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Date:	Thu, 10 Jul 2014 17:01:25 +0400
From:	Andrey Ryabinin <a.ryabinin@...sung.com>
To:	Sasha Levin <sasha.levin@...cle.com>, linux-kernel@...r.kernel.org
Cc:	Dmitry Vyukov <dvyukov@...gle.com>,
	Konstantin Serebryany <kcc@...gle.com>,
	Alexey Preobrazhensky <preobr@...gle.com>,
	Andrey Konovalov <adech.fo@...il.com>,
	Yuri Gribov <tetra2005@...il.com>,
	Konstantin Khlebnikov <koct9i@...il.com>,
	Michal Marek <mmarek@...e.cz>,
	Russell King <linux@....linux.org.uk>,
	Thomas Gleixner <tglx@...utronix.de>,
	Ingo Molnar <mingo@...hat.com>,
	Christoph Lameter <cl@...ux.com>,
	Pekka Enberg <penberg@...nel.org>,
	David Rientjes <rientjes@...gle.com>,
	Joonsoo Kim <iamjoonsoo.kim@....com>,
	Andrew Morton <akpm@...ux-foundation.org>,
	linux-kbuild@...r.kernel.org, linux-arm-kernel@...ts.infradead.org,
	x86@...nel.org, linux-mm@...ck.org,
	Dave Hansen <dave.hansen@...el.com>
Subject: Re: [RFC/PATCH RESEND -next 01/21] Add kernel address sanitizer
 infrastructure.

On 07/10/14 15:55, Sasha Levin wrote:
> On 07/09/2014 07:29 AM, Andrey Ryabinin wrote:
>> Address sanitizer for kernel (kasan) is a dynamic memory error detector.
>>
>> The main features of kasan is:
>>  - is based on compiler instrumentation (fast),
>>  - detects out of bounds for both writes and reads,
>>  - provides use after free detection,
>>
>> This patch only adds infrastructure for kernel address sanitizer. It's not
>> available for use yet. The idea and some code was borrowed from [1].
>>
>> This feature requires pretty fresh GCC (revision r211699 from 2014-06-16 or
>> latter).
>>
>> Implementation details:
>> The main idea of KASAN is to use shadow memory to record whether each byte of memory
>> is safe to access or not, and use compiler's instrumentation to check the shadow memory
>> on each memory access.
>>
>> Address sanitizer dedicates 1/8 of the low memory to the shadow memory and uses direct
>> mapping with a scale and offset to translate a memory address to its corresponding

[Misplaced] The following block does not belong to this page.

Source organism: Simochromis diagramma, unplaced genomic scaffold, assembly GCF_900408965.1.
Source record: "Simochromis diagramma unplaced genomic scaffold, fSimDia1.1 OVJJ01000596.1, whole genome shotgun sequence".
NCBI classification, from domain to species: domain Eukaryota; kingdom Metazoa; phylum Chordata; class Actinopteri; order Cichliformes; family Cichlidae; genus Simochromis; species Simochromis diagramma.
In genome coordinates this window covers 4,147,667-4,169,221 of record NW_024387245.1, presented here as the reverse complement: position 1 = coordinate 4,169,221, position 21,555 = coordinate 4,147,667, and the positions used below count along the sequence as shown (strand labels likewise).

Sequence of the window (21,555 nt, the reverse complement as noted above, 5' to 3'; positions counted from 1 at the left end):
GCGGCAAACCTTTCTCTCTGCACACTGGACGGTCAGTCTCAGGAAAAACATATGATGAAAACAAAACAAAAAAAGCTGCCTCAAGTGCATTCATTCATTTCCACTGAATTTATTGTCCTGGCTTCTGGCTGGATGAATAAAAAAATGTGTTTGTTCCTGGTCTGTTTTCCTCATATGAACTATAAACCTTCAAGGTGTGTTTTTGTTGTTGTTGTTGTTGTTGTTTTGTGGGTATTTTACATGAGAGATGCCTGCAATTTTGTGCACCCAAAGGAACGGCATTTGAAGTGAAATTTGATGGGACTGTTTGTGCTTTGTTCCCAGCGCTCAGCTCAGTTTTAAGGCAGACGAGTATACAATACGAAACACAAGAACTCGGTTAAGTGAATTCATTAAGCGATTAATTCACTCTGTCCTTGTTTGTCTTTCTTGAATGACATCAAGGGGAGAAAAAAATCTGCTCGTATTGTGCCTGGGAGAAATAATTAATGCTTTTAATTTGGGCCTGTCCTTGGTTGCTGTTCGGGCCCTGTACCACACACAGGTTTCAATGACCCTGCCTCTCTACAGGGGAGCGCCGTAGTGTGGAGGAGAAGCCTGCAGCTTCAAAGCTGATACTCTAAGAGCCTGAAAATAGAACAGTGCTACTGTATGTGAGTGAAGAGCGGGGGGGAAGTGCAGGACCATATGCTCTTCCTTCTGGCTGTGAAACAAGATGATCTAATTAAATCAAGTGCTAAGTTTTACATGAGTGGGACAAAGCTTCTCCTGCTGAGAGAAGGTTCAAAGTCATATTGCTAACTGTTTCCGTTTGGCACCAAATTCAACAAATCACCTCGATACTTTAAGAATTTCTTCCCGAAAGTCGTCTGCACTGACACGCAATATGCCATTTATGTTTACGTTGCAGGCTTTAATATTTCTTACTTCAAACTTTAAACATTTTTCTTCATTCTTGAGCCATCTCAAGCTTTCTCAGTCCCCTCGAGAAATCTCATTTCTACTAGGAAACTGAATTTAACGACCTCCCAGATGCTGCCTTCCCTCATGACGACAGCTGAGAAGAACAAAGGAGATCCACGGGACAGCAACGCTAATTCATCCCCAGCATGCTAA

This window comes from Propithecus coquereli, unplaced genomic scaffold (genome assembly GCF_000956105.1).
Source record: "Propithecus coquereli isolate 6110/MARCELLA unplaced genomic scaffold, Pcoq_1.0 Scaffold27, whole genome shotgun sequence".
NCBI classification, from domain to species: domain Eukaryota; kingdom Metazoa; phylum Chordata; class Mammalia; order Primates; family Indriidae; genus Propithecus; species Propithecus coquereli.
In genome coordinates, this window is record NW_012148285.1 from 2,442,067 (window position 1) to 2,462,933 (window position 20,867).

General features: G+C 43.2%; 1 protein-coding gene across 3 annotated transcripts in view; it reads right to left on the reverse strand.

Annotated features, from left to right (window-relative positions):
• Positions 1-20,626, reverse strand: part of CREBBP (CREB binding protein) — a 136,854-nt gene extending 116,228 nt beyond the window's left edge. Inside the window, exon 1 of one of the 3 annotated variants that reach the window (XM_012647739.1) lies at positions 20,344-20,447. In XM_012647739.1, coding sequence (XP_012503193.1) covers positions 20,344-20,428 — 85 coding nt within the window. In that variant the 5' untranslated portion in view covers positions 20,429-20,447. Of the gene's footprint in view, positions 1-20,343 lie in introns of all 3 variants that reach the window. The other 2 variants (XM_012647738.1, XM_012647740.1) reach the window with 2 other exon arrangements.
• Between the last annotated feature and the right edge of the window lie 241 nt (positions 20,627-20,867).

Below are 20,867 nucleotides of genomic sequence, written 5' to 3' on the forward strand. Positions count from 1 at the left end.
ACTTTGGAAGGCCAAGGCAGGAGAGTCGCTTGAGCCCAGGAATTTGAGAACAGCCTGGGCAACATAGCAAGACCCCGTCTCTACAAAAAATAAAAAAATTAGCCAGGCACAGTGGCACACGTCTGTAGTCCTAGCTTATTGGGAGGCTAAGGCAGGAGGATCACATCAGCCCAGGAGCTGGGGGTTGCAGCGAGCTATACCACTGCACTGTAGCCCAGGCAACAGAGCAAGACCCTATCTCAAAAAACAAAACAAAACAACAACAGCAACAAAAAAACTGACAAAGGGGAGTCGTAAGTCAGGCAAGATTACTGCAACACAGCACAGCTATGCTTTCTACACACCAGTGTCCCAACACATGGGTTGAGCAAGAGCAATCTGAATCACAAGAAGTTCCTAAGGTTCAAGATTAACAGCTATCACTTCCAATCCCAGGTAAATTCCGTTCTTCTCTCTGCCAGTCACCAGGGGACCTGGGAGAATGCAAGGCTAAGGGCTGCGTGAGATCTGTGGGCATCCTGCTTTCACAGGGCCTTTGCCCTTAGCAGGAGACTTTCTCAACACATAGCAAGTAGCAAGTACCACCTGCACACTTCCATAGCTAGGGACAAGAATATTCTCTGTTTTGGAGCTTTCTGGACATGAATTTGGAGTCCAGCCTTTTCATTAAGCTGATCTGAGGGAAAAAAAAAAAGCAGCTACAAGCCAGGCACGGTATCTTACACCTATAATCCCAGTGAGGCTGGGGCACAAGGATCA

>> shadow address.
>>
>> Here is function to translate address to corresponding shadow address:
>>
>>      unsigned long kasan_mem_to_shadow(unsigned long addr)
>>      {
>>                 return ((addr - PAGE_OFFSET) >> KASAN_SHADOW_SCALE_SHIFT)
>>                              + kasan_shadow_start;
>>      }
>>
>> where KASAN_SHADOW_SCALE_SHIFT = 3.
>>
>> So for every 8 bytes of lowmemory there is one corresponding byte of shadow memory.
>> The following encoding used for each shadow byte: 0 means that all 8 bytes of the
>> corresponding memory region are valid for access; k (1 <= k <= 7) means that
>> the first k bytes are valid for access, and other (8 - k) bytes are not;
>> Any negative value indicates that the entire 8-bytes are unaccessible.
>> Different negative values used to distinguish between different kinds of
>> unaccessible memory (redzones, freed memory) (see mm/kasan/kasan.h).
>>
>> To be able to detect accesses to bad memory we need a special compiler.
>> Such compiler inserts a specific function calls (__asan_load*(addr), __asan_store*(addr))
>> before each memory access of size 1, 2, 4, 8 or 16.
>>
>> These functions check whether memory region is valid to access or not by checking
>> corresponding shadow memory. If access is not valid an error printed.
>>
>> [1] https://code.google.com/p/address-sanitizer/wiki/AddressSanitizerForKernel
>>
>> Signed-off-by: Andrey Ryabinin <a.ryabinin@...sung.com>
> 
> I gave it a spin, and it seems that it fails for what you might call a "regular"
> memory size these days, in my case it was 18G:
> 
> [    0.000000] Kernel panic - not syncing: ERROR: Failed to allocate 0xe0c00000 bytes below 0x0.
> [    0.000000]
> [    0.000000] CPU: 0 PID: 0 Comm: swapper Not tainted 3.16.0-rc4-next-20140710-sasha-00044-gb7b0579-dirty #784
> [    0.000000]  ffffffffb9c2d3c8 cd9ce91adea4379a 0000000000000000 ffffffffb9c2d3c8
> [    0.000000]  ffffffffb9c2d330 ffffffffb7fe89b7 ffffffffb93c8c28 ffffffffb9c2d3b8
> [    0.000000]  ffffffffb7fcff1d 0000000000000018 ffffffffb9c2d3c8 ffffffffb9c2d360
> [    0.000000] Call Trace:
> [    0.000000] <UNK> dump_stack (lib/dump_stack.c:52)
> [    0.000000] panic (kernel/panic.c:119)
> [    0.000000] memblock_alloc_base (mm/memblock.c:1092)
> [    0.000000] memblock_alloc (mm/memblock.c:1097)
> [    0.000000] kasan_alloc_shadow (mm/kasan/kasan.c:151)
> [    0.000000] zone_sizes_init (arch/x86/mm/init.c:684)
> [    0.000000] paging_init (arch/x86/mm/init_64.c:677)
> [    0.000000] setup_arch (arch/x86/kernel/setup.c:1168)
> [    0.000000] ? printk (kernel/printk/printk.c:1839)
> [    0.000000] start_kernel (include/linux/mm_types.h:462 init/main.c:533)
> [    0.000000] ? early_idt_handlers (arch/x86/kernel/head_64.S:344)
> [    0.000000] x86_64_start_reservations (arch/x86/kernel/head64.c:194)
> [    0.000000] x86_64_start_kernel (arch/x86/kernel/head64.c:183)
> 
> It got better when I reduced memory to 1GB, but then my system just failed to boot
> at all because that's not enough to bring everything up.
> 

Thanks.
I think memory size is not a problem here. I tested on my desktop with 16G.
Seems it's a problem with memory holes cited by Dave.
kasan tries to allocate ~3.5G. It means that lowmemsize is 28G in your case.


> 
> Thanks,
> Sasha
> 

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